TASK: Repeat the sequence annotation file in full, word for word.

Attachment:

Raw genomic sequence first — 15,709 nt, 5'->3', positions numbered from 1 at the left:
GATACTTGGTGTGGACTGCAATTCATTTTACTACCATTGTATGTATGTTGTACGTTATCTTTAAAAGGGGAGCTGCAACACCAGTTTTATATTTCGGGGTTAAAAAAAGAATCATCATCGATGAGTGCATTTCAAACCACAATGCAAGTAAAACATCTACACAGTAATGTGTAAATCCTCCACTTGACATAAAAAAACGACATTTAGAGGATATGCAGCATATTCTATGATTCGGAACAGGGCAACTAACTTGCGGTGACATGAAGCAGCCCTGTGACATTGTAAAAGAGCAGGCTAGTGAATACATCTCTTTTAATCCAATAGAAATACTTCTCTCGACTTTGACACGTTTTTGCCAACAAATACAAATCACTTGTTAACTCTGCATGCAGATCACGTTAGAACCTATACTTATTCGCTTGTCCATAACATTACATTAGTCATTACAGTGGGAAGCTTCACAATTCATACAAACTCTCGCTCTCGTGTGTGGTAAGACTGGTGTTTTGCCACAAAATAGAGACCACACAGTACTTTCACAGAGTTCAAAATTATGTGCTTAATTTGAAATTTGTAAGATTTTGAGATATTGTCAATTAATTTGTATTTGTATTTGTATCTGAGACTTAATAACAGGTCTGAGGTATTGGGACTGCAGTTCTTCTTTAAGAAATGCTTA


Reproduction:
Raw genomic sequence first — 15,709 nt, 5'->3', positions numbered from 1 at the left:
GATACTTGGTGTGGACTGCAATTCATTTTACTACCATTGTATGTATGTTGTACGTTATCTTTAAAAGGGGAGCTGCAACACCAGTTTTATATTTCGGGGTTAAAAAAAGAATCATCATCGATGAGTGCATTTCAAACCACAATGCAAGTAAAACATCTACACAGTAATGTGTAAATCCTCCACTTGACATAAAAAAACGACATTTAGAGGATATGCAGCATATTCTATGATTCGGAACAGGGCAACTAACTTGCGGTGACATGAAGCAGCCCTGTGACATTGTAAAAGAGCAGGCTAGTGAATACATCTCTTTTAATCCAATAGAAATACTTCTCTCGACTTTGACACGTTTTTGCCAACAAATACAAATCACTTGTTAACTCTGCATGCAGATCACGTTAGAACCTATACTTATTCGCTTGTCCATAACATTACATTAGTCATTACAGTGGGAAGCTTCACAATTCATACAAACTCTCGCTCTCGTGTGTGGTAAGACTGGTGTTTTGCCACAAAATAGAGACCACACAGTACTTTCACAGAGTTCAAAATTATGTGCTTAATTTGAAATTTGTAAGATTTTGAGATATTGTCAATTAATTTGTATTTGTATTTGTATCTGAGACTTAATAACAGGTCTGAGGTATTGGGACTGCAGTTCTTCTTTAAGAAATGCTTA